A recent outdoor test flight of a solar-powered prototype version of the AeroVironment’s proven Puma AE™ small unmanned aircraft system (UAS), operating with the company’s newest long-endurance battery, lasted 9 hours, 11 minutes – significantly longer than the flight endurance of small UAS being used in the field today. Fig. 1 shows the Puma AE.Fig. 1. The Puma AE unmanned aircraft.
AeroVironment is working with Alta Devices, a Sunnyvale, Calif. company that provides flexible, portable power that can be embedded into any other material, in the development of the solar Puma AE.
“This is a critical milestone with far-reaching implications for the many ways small UAS can benefit military, public safety and commercial customers,” said Roy Minson, AeroVironment senior vice president and general manager, Unmanned Aircraft Systems (UAS). “The solar Puma AE is the latest example of AeroVironment’s longstanding commitment to deliver important, innovative solutions that meet our customers’ needs.
“Our integration of this cutting-edge technology dramatically increases Puma’s current flight endurance using a clean, renewable power source,” Minson added, “this development can give Puma AE customers significantly increased capabilities that approach those of the next class of UAS at a much lower acquisition and operating cost, and with much greater operational flexibility.” AeroVironment’s new long endurance battery extends Puma AE’s non-solar endurance to more than three hours. This means small UAS could be used for longer missions over greater distances than previously possible.
Minson added that past solar solutions for powering small UAS were either too heavy or did not produce enough power for long-range flight – or both. “However,” he said, “the solar Puma AE technology can produce enough power, while adding negligible weight, so that endurance is no longer an issue for most customer missions.”
Using a proprietary and highly differentiated technology, Alta Devices manufactures the world's thinnest and highest efficiency solar cells using Gallium Arsenide. This technology significantly extends the battery life of any application, in many cases eliminating the need to recharge from the grid because it converts more light into electricity. Solar material like that used in the development of the solar Puma AE incorporates a thin, mobile power technology on a flexible substrate that has been independently certified by the National Renewable Energy Laboratory (NREL) as world-records for both single (28.8%) and dual (30.8%) junction solar cells.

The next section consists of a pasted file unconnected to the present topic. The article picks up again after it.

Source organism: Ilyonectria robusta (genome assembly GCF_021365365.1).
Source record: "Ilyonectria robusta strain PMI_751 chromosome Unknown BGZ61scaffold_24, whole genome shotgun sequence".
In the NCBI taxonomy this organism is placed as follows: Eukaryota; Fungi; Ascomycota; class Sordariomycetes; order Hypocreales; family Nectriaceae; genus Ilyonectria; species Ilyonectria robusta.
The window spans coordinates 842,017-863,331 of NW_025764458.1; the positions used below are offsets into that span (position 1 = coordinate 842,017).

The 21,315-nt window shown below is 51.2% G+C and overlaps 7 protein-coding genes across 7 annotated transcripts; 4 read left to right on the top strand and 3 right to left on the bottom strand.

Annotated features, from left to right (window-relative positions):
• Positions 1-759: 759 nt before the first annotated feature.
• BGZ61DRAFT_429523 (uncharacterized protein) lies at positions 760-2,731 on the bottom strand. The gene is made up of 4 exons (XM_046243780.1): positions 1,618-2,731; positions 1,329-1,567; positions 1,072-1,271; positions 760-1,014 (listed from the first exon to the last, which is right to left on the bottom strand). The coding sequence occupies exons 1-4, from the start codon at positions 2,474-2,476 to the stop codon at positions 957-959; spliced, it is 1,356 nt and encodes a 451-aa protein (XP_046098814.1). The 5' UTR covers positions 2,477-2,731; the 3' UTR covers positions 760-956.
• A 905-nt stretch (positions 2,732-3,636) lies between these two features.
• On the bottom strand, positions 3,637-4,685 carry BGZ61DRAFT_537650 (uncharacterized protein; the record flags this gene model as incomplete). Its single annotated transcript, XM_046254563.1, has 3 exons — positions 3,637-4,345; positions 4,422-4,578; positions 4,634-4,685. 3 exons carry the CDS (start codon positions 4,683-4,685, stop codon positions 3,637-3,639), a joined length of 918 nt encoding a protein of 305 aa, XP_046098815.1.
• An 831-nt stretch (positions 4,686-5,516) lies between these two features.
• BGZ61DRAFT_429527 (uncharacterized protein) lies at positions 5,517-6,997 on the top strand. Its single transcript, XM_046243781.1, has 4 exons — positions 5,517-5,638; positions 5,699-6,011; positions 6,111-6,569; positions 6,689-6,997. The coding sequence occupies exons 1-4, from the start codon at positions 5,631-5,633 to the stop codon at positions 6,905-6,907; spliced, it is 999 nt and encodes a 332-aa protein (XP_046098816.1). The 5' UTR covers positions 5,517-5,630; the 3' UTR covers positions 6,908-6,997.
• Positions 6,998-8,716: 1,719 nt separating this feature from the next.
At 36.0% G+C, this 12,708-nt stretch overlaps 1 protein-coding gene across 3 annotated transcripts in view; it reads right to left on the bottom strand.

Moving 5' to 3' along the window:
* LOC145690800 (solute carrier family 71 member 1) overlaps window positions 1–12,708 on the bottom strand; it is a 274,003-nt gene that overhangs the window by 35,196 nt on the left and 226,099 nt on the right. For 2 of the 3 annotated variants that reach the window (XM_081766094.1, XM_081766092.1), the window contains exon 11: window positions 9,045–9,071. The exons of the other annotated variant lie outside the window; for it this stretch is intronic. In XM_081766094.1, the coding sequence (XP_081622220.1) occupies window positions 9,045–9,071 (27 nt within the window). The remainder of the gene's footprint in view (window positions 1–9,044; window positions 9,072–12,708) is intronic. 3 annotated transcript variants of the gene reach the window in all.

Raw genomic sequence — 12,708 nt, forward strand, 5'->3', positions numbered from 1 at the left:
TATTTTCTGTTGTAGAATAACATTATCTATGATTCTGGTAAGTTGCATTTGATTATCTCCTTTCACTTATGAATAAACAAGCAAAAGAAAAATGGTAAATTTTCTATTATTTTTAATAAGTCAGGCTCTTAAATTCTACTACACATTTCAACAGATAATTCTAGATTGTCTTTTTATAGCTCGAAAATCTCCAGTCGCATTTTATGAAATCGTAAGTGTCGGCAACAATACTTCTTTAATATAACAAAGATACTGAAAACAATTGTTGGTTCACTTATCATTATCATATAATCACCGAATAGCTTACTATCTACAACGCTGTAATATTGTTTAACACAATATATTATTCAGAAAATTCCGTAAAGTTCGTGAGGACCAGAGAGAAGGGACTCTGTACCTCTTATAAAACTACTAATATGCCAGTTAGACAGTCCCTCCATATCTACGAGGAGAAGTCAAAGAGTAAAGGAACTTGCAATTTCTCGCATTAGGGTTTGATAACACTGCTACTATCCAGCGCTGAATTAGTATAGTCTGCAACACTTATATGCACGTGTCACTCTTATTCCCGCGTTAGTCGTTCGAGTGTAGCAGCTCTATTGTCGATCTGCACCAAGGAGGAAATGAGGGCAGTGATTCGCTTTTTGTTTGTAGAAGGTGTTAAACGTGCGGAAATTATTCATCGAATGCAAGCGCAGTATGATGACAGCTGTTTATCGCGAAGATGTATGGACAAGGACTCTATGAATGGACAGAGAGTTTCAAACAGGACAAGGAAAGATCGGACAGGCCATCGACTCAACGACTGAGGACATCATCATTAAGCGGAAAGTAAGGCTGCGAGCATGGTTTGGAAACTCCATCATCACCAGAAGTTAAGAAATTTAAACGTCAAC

Puma AE is a flexible, efficient and rugged hand-launched workhorse for intelligence, surveillance and reconnaissance (ISR). This solar-power enhancement makes it even more indispensible for U.S. and allied military, as well as for domestic public safety applications, such as firefighting, law enforcement, search and rescue, oil and gas field monitoring, and other commercial needs.
The solar Puma AE configuration currently is in the research and development phase. A production version is planned for early 2014.
The 13-pound Puma AE is fully waterproof, man-portable and can be assembled in minutes, hand-launched, operated and recovered on sea or land by a team of two people. It requires no infrastructure, such as runways, launching pads or recovery devices. In addition, the system is quiet and operates autonomously, providing persistent observation data.
In July, AeroVironment received a “Restricted Category” rating for its Puma AE small UAS from the Federal Aviation Administration. The first-of-its-kind certificate permits operators to fly Puma AE for commercial missions in regions of the Arctic.
A solar-powered high-altitude drone made by Titan Aerospace (Fig. 2) is intended to be able to remain in flight for about five years. When manufactured, it would have 3,000 solar panels producing about 7 kW of electricity and would be above the clouds, so it would be exposed to sunlight constantly during daylight hours. One is scheduled for completion next year.
Fig. 2. Titan’s solar-powered drone.
The point of having such a plane would be to keep a payload in flight long-term, presumably in a manner similar to communications satellites. They could be used for surveillance applications such as environmental monitoring, fire monitoring and disaster response, among other things.
Using a long-term solar drone/plane also has the advantage of being a vessel that can be safely brought back down to ground level, so old payloads can be offloaded, or repaired. News ones can be put in place and then the plane can re-ascend to continue its solar-powered flight.
Another potential advantage is cost. Some satellites cost hundreds of millions of dollars. Just getting them up to the desired altitude can be extremely expensive. One they are there, they can be damaged or break down and they become space junk.